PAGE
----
Wednesday, September 10, 2008

Rating : 4.5/5
Number of Pages : 529
Reason for Reading : Man Booker Challenge, End of the World Challenge

Where to begin with this fantastic and novel book. It tells separate stories of six different people set in different time periods who come together in unusual and different ways. The atory is The Pacific Journal of Adam Ewing and is set in the 1800s. He is a lawyer at sea being treated by a doctor friend for a brain worm. The second tale is Letters from Zedelghem where musician and composer Robert Frobisher writes to his friend and lover Sixsmith in the 1930s. Lusia Del Rey is the subject of the third story The First Lusia Rey Mystery. She is a journalist trying to break a case of an unethical nuclear company in the 1970s. Next follows The Ghastly Ordeal of Timothy Cavendish who accidentally checks himself into the old folks home from hell. He tries escaping and each attempt is more desperate than the last, but all seems futile as he is caught each time. This seems set in the present day time period.

Here things progress in to the future with An Orison of Sonmi~451 who is a fabricant giving her testimony to an archivist before being sentenced to death. She lives in a world of increased technoogy, a utopian society or a dystopian one depending on your point of view and your upbringing and intelligence level. There are said to be no slaves, yet thigns are never quite as they seem. After this is the tale of Sloosha's Crossin. an; Ev'rythin' After which follows Zachery after The Fall has occured and humans are living a more primitive lifestyle without technology again.

Each story stops half way through being told in the order above until you get to Zachery's tale. His goes all the way through and then each story concludes in reverse order ie from the future to the past (Sonmi's tale back to Adam Ewing). Only when you start to go backwards and complete the story do all of the connections and ideas become apparent between the different characters. Each story is written in a different style and it really feels like a different narrator.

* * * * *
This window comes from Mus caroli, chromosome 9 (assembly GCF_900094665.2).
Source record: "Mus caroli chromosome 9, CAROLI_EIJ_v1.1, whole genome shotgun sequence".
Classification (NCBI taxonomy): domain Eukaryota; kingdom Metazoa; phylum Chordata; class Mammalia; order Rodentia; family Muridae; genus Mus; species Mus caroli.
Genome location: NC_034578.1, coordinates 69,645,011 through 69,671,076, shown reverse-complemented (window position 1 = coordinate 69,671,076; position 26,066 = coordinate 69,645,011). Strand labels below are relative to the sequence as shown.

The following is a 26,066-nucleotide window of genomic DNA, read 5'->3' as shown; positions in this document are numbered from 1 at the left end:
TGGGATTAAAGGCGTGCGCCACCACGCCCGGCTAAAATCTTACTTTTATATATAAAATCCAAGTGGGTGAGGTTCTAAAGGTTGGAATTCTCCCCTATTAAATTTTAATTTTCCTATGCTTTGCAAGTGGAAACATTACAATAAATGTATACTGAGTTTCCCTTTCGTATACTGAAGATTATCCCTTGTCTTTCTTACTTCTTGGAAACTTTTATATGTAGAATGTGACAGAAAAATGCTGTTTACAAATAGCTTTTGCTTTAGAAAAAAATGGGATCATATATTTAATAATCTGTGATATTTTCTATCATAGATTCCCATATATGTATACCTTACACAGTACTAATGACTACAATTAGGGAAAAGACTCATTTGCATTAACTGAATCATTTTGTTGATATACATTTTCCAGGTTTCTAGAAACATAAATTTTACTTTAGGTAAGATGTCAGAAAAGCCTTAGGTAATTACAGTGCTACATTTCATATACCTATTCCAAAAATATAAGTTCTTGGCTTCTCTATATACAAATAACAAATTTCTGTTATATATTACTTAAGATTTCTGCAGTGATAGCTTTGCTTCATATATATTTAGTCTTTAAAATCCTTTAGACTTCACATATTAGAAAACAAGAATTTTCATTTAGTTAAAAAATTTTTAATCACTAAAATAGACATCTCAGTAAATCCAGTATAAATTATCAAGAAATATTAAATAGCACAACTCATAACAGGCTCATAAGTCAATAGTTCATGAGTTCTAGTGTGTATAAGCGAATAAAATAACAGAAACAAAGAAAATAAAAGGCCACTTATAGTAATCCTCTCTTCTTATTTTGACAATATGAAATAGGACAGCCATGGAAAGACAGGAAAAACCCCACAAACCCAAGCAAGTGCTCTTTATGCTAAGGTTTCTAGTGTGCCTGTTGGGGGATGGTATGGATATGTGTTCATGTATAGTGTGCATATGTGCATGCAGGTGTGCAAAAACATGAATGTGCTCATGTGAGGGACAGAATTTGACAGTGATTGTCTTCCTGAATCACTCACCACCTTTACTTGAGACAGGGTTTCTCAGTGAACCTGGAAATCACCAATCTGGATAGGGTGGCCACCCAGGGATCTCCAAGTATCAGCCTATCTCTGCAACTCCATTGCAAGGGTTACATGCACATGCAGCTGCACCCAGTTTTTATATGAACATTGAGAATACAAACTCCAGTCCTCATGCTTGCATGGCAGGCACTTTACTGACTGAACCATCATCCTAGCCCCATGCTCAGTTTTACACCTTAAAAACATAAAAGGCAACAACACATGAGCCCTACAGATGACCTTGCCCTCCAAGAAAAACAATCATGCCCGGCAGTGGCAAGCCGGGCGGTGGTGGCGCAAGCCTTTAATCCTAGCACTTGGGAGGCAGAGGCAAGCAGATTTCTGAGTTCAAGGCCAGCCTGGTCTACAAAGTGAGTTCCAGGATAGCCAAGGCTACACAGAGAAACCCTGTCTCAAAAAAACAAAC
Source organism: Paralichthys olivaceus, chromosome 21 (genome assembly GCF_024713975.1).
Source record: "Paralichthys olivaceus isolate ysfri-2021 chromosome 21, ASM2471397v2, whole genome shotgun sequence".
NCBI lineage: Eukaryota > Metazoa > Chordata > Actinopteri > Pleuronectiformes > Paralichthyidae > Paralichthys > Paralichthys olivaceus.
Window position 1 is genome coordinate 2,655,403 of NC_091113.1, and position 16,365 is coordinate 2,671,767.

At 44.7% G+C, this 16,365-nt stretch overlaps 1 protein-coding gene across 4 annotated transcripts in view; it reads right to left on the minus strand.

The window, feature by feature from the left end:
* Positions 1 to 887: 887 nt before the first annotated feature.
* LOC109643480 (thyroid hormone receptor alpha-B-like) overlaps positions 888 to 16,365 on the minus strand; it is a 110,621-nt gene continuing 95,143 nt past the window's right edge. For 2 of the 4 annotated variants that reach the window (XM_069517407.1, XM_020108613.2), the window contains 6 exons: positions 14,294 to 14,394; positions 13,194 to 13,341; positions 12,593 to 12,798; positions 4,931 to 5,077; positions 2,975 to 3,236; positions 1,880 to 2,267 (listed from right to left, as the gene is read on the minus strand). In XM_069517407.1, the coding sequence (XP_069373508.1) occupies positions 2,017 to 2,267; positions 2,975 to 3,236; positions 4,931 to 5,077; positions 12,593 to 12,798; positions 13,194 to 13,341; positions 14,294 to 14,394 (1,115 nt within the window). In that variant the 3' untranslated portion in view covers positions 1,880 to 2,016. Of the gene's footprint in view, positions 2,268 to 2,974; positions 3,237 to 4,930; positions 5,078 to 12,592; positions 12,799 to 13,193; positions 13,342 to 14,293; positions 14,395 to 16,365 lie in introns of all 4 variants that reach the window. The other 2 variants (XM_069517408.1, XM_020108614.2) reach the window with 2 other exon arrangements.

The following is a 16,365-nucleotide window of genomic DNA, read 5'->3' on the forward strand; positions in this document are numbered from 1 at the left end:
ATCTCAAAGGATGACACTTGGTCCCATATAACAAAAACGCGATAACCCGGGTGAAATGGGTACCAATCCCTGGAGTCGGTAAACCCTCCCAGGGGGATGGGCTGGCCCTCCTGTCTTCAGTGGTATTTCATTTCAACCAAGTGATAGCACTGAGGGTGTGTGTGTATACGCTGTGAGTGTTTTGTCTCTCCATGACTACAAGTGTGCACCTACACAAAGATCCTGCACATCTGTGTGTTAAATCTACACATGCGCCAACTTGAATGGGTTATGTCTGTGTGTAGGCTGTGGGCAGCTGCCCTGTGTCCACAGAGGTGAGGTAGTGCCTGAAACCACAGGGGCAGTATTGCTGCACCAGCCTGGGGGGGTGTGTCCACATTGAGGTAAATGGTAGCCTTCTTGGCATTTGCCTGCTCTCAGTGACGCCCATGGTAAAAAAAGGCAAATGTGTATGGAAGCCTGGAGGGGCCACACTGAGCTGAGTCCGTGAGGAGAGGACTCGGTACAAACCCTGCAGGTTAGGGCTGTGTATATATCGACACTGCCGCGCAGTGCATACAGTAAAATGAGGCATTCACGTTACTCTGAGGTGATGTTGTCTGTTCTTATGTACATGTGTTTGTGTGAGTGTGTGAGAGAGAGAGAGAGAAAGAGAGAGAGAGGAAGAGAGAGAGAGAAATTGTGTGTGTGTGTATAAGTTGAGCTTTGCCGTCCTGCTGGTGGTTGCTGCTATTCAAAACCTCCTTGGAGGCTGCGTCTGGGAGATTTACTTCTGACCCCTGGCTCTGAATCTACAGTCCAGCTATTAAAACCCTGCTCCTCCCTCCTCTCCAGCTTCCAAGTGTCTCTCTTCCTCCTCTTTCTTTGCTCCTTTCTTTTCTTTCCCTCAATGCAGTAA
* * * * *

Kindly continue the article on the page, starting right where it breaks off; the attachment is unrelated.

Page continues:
Such an immense tale spanning the world and time. I cant recommend it enough. It has something for everyone. Some science fiction and utopian/dystopian aspects, historical aspects, general fiction and a biography feel. It certainly reads like a Booker Prize winner, even though it was nominate and sadly lost out. I will definitely be reading more by mitchell in the future.


Trish @ Love, Laughter, Insanity said...

Looks like the blog is back to normal. I don't mean to sound weird, but it was definitely not right! Anyway, I've heard such great things about this book and you've made me bump it up on my list. Thanks for the great review!

Cath said...

I've had this on my tbr pile for a couple of years but got put off by a review which said it was too difficult to read. I think perhaps that was stupid of me because I'm quite good at persevering with difficult or unusual reads. I'll put it on the 'to read' list for 2009. Thanks for putting me straight with a good review.

Ana S. said...

For some reason I had no idea that this was an apocalyptic story. It sounds like a great one too. One more for the wishlist.

PS: Happy birthday!! I hope you have a great day :)

tanabata said...

His writing is so clever! I really want to go back and read this again someday.

mariel said...

Interesting. Another book I have yet to get around to reading! He's such an unusual storyteller, but his work is very popular, so I'll give it a go!

p.s. happy happy birthday!!

p.p.s HOW have you had time to read 128 books this year??!! can we switch jobs?!

Lightheaded said...

I adore David Mitchell. It seems this one is somewhat similar to Ghostwritten, his first book. Similar in the sense that in that novel, stories of different people are connected one way or another. I've been putting off reading this one for lack of concentrated time. Hahaha. Hopefully after I wrap up my RIP III reads I'd be able to sit down and devote my reading time to this.

Ghostwritten is a lovely book also. And his other one, number9dream as well (although that one feels like a Murakami, at least to me).

Alice said...

I definitely need to check this out. It's a great book and I'm surprised I'm still thinking of adding it to my ever-growing TBR pile. Thanks for the review!

Susan said...

Great review, and now I really want to read it too!! I was looking for one of his other ones for the booker prize challenge, but if I can locate this one make it sound really interesing!
PS happy birthday really belated, and hope your trip to the Big Apple is fantastic!!